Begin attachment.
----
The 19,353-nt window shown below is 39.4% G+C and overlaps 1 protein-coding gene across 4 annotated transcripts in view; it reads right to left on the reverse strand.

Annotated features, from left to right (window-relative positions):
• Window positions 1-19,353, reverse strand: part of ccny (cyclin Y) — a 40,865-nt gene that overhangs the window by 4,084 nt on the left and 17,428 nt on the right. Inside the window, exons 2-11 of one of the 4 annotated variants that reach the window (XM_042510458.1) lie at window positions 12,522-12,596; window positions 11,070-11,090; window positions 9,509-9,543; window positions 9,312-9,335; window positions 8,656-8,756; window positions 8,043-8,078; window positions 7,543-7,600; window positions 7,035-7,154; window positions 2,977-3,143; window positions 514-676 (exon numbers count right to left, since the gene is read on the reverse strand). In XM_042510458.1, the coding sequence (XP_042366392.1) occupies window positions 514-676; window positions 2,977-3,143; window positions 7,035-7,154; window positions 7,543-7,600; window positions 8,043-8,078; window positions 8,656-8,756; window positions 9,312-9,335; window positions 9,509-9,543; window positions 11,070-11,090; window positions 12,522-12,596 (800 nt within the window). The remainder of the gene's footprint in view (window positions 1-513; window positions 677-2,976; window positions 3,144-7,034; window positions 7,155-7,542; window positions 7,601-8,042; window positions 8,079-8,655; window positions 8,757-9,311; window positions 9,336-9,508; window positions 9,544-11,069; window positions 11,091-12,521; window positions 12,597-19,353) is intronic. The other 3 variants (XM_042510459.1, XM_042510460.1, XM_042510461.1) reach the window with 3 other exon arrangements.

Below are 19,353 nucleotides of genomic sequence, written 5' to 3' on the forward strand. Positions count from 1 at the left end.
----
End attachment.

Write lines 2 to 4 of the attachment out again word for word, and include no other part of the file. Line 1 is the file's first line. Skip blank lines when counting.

Annotated features, from left to right (window-relative positions):
• Window positions 1-19,353, reverse strand: part of ccny (cyclin Y) — a 40,865-nt gene that overhangs the window by 4,084 nt on the left and 17,428 nt on the right. Inside the window, exons 2-11 of one of the 4 annotated variants that reach the window (XM_042510458.1) lie at window positions 12,522-12,596; window positions 11,070-11,090; window positions 9,509-9,543; window positions 9,312-9,335; window positions 8,656-8,756; window positions 8,043-8,078; window positions 7,543-7,600; window positions 7,035-7,154; window positions 2,977-3,143; window positions 514-676 (exon numbers count right to left, since the gene is read on the reverse strand). In XM_042510458.1, the coding sequence (XP_042366392.1) occupies window positions 514-676; window positions 2,977-3,143; window positions 7,035-7,154; window positions 7,543-7,600; window positions 8,043-8,078; window positions 8,656-8,756; window positions 9,312-9,335; window positions 9,509-9,543; window positions 11,070-11,090; window positions 12,522-12,596 (800 nt within the window). The remainder of the gene's footprint in view (window positions 1-513; window positions 677-2,976; window positions 3,144-7,034; window positions 7,155-7,542; window positions 7,601-8,042; window positions 8,079-8,655; window positions 8,757-9,311; window positions 9,336-9,508; window positions 9,544-11,069; window positions 11,091-12,521; window positions 12,597-19,353) is intronic. The other 3 variants (XM_042510459.1, XM_042510460.1, XM_042510461.1) reach the window with 3 other exon arrangements.

Below are 19,353 nucleotides of genomic sequence, written 5' to 3' on the forward strand. Positions count from 1 at the left end.